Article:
Moran: U.S. should look to Australia for guidance on gun control


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Ben Moran

With the presidential campaign season in full swing and President Obama’s second term coming to a close, one of the biggest topics of discussion is gun control.

Should we have tighter laws on gun control? Should we have better background checks and owner screenings? Is the government trying to take away our Second Amendment right? I’ve heard all of these arguments and many, many more.

Now, I’m not going to tell you whether I lean right or left. What I will tell you is that I have political ideologies from both major political parties. Regardless, I believe that we should have stricter gun control laws.

According to Gun Violence Archive, There have been 2,382 incidents of gun violence since the beginning of 2016 as of Tuesday afternoon, according to Gun Violence Archive. On top of that, there have been five mass shootings, 227 officer involved incidents and 609 deaths. These numbers were continue to increase every day. 

Let those numbers sink in because it’s been less than three weeks since the year started.

So what should be done with gun control? Let’s look to Australia.

A man named Martin Bryant entered a café in Port Arthur, Tasmania, two decades ago and murdered 35 people and injured an additional 22.

Equipped with an AR-10 and an AR-15, both being semi-automatic assault weapons, Bryant became the biggest mass murderer in Australian history.

What did Australia do after this horrific event? It would have been very easy to say it was just a tragedy. It would have been even easier to say it would put in place more security or stricter police forces. The crazy thing is, it didn’t do any of these things. 

Instead of making numerous and empty promises, Australia enacted one of the biggest gun reforms in history.

Automatic rifles, semi-automatic rifles and pump action shotguns were banned. Licensing rules were tightened and a 28-day waiting period was created. Additionally, a national gun registry was created and a temporary buyback program was instituted.

The outcome? A study by Christine Neill of Wilfrid Laurier University and Andrew Leigh of Australian National University found that in the decade after the law was enacted, firearm homicide decreased by 59 percent and firearm suicide decreased by 65 percent.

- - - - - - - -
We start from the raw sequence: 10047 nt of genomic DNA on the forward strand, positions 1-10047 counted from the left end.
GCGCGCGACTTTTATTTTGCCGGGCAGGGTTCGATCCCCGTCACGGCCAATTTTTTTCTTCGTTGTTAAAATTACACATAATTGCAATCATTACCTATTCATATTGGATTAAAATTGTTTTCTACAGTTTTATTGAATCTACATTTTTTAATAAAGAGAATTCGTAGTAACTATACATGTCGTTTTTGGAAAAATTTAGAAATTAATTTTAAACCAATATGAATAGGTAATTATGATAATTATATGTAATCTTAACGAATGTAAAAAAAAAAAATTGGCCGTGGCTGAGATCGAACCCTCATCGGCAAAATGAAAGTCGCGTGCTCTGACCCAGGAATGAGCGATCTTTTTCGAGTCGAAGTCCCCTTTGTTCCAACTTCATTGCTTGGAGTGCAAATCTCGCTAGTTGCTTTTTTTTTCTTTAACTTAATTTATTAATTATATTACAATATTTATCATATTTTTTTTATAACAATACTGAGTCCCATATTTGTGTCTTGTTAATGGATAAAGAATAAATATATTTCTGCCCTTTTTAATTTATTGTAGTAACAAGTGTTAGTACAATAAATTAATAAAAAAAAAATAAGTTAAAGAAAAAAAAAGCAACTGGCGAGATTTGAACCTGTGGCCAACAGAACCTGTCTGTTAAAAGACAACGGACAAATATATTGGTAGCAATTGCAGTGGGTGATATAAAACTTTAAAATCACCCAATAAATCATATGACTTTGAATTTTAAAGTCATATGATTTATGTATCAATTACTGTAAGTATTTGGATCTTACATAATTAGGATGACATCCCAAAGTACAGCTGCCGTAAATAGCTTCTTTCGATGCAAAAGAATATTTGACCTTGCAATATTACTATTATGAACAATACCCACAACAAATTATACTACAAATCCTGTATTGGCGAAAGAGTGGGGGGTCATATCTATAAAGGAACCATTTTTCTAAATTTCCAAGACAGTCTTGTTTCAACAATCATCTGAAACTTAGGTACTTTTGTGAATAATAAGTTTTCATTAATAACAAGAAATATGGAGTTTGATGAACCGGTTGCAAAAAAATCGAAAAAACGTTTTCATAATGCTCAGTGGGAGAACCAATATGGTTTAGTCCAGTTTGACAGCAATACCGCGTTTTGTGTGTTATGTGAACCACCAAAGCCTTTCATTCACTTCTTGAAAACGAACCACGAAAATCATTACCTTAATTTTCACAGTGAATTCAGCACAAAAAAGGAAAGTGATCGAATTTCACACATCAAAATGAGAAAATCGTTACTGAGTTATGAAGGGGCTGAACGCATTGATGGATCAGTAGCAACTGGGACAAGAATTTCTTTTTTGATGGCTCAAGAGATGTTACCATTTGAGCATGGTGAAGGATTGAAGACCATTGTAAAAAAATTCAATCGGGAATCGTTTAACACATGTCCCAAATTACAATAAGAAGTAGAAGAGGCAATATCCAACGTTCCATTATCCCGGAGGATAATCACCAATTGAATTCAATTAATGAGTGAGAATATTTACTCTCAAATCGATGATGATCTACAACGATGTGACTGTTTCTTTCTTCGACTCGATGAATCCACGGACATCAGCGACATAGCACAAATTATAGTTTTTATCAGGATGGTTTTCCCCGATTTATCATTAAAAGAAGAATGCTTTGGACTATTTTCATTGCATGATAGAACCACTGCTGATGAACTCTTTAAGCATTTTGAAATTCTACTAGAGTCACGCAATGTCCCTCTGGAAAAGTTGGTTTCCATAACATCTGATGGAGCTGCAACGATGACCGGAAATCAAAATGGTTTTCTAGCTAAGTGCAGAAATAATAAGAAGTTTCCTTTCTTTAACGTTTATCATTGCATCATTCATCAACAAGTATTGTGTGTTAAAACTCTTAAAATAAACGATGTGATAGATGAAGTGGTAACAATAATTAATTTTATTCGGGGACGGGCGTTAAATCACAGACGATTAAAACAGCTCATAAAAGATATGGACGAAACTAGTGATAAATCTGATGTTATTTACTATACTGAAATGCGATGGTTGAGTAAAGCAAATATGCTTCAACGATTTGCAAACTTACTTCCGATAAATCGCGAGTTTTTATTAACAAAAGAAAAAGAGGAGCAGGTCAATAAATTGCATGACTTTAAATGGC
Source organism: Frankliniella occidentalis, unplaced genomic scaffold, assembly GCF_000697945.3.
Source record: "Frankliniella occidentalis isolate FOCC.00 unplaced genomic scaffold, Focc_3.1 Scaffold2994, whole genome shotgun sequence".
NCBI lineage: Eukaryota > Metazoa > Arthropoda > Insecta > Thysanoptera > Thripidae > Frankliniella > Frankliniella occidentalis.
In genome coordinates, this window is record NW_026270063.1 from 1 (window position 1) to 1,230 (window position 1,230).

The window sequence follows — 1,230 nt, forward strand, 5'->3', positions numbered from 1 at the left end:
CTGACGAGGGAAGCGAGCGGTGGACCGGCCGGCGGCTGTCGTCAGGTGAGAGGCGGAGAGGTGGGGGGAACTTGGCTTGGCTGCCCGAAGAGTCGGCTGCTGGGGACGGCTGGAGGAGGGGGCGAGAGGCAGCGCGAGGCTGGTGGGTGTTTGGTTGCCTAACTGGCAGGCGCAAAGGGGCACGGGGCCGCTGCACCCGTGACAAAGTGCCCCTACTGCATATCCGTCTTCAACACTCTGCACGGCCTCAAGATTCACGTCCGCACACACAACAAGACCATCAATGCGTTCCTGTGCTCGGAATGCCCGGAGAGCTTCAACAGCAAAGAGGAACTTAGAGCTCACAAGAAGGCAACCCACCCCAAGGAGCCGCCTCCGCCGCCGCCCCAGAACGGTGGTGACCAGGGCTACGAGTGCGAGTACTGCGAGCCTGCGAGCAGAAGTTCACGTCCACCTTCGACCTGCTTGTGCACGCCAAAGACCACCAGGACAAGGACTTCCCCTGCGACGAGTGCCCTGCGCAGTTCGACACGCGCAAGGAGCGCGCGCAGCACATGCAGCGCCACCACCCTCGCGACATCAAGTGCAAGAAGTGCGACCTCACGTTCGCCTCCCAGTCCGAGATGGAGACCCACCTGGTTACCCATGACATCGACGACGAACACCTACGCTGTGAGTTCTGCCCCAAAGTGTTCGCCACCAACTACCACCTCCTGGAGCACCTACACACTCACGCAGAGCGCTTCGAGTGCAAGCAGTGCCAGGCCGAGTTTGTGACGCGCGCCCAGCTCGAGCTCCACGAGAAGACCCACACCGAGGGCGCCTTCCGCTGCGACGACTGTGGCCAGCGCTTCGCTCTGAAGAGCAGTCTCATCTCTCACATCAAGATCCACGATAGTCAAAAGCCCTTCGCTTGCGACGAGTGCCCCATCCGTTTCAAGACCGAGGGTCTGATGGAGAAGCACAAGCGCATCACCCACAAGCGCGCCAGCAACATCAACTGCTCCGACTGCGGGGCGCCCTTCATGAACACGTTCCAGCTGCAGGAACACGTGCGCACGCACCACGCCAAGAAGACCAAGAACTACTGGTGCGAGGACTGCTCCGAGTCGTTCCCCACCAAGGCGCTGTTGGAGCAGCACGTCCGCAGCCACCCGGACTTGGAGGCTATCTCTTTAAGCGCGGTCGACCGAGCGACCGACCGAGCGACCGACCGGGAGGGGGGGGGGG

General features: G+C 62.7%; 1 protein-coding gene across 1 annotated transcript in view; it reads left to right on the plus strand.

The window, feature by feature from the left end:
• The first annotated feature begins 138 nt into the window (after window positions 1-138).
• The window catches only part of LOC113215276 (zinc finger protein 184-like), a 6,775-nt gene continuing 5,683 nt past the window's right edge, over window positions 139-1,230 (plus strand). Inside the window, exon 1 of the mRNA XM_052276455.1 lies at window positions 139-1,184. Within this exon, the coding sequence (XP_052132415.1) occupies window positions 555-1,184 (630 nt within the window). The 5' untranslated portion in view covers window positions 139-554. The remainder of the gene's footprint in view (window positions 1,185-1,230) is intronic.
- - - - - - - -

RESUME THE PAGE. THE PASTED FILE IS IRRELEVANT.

So why doesn’t America introduce a gun reform like Australia’s? Well, it’s not that simple

Overall, the main reason I hear why people want to keep their guns is for protection. They need guns to protect themselves, their family and their friends. For the purpose of protection I understand the desire of a hand gun or something simple that is used for protection. However, one does not need an assault rifle for protection; they aren’t called protection rifles. 

I have nothing wrong with people wanting firearms for protection, but do you really need something that fires 500 rounds per minute? Is a handgun not protection enough?

Assault rifles, semi-automatics, shotguns shouldn’t be available to the general public, at least not anymore.

We need to eradicate this facade that we have a right to every gun possible because we shouldn’t. Sandy Hook, Virginia Tech, Columbine; how many more have to die before we realize that our gun laws are flawed?

There’s also the argument that banning guns won’t work. You’re right, it most likely isn’t going to stop gun violence completely, but why shouldn’t we prevent some or a majority? And why shouldn’t we take steps to at least try and lower the casualties?

No, we are not going to prevent every crime or murder, but we can try to cut down the growing statistics.

We can’t just keep standing around and debating on what to do; we need a change, and the hardest part about this is that it’s coming at one of the most controversial times in American history.

The argument of more gun control vs. more gun rights has become much closer in the last decade, according to Pew Research Center. In the survey, support for gun control was more prominent than support for gun rights in 1995, leading 57 percent to 35 percent. As of 2015, gun control only leads by 3 percent against gun rights, 50 percent to 47 percent.

We need to update gun laws and we need to do it now. It may not be easy, it may not be popular, but it needs to be done. Standing around and making empty promises in a campaign or debate won’t prevent more people from losing their lives.

It’s time for action.